George Lucas began filming Star Wars in 1976, perhaps sensing that little Sean would definitely need to grow up playing light sabers. In a stroke of genius, Lucas waived the half-million-dollar director’s fee in order to maintain complete ownership on merchandising and sequels, which means that today he’s a mother fucking billionaire.

Carrie came out in 1976. So did Family Plot, Alfred Hitchcock’s final film taxi-driver-movie-1976starring Bruce Dern. And Freaky Friday with Jodie Foster. And Scorsese’s Taxi Driver. And To Fly!, a documentary about the history of flight produced by the National Air and Space Museum that was the second-highest grossing film the of the year and was the highest grossing documentary of all time until Fahrenheit 9/11 in 2004.

Kelly Macdonald, voice of Merida, the heroine from Disney’s Brave, known for roles in Trainspotting, Gosford Park, No Country for Old Men, and Boardwalk Empire was born in 1976 (the bitch. She’s married to my favourite bassist ever, Dougie Payne). So was fellow redhead Isla Fisher.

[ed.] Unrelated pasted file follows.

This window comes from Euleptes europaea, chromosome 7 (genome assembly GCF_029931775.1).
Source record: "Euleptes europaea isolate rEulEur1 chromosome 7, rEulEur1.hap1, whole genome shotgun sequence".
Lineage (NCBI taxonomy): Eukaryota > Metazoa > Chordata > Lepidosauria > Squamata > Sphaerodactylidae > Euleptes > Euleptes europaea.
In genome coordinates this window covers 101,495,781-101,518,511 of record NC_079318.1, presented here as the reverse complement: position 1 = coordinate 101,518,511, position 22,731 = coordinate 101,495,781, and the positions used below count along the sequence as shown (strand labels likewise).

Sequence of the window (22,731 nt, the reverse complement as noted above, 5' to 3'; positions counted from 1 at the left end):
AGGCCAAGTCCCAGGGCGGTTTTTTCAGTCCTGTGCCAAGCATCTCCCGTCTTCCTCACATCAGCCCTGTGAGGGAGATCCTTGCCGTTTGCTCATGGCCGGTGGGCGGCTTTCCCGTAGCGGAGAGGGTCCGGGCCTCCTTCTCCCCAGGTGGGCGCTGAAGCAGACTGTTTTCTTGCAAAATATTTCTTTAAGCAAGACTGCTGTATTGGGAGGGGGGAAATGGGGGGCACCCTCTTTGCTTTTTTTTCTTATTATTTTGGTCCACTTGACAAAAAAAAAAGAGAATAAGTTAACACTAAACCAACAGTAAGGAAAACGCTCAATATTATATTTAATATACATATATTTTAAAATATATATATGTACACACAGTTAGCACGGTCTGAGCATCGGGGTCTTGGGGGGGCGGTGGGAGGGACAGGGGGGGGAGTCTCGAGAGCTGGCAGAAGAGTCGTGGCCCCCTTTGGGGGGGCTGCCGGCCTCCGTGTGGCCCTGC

Rashida Jones turned 40 this year too. She’s currently working on the script to Toy Story 4. Reese Witherspoon turned 40. David Oyelowo turned 40. Cillian 3t0kxqbttyjlMurphy. Benedict Cumberbatch. Audrey Tautou. Colin Farrell. Happy 40th to all.

Ryan Reynolds has been making 40 look good for nearly 2 months now, paving the way for the likes of Sean to do the same.

Albert Brooks made his film debut in 1976 in a little movie called Taxi Driver. Jessica Lange made hers in King Kong and Brooke Shields first appeared in Alice, Sweet Alice.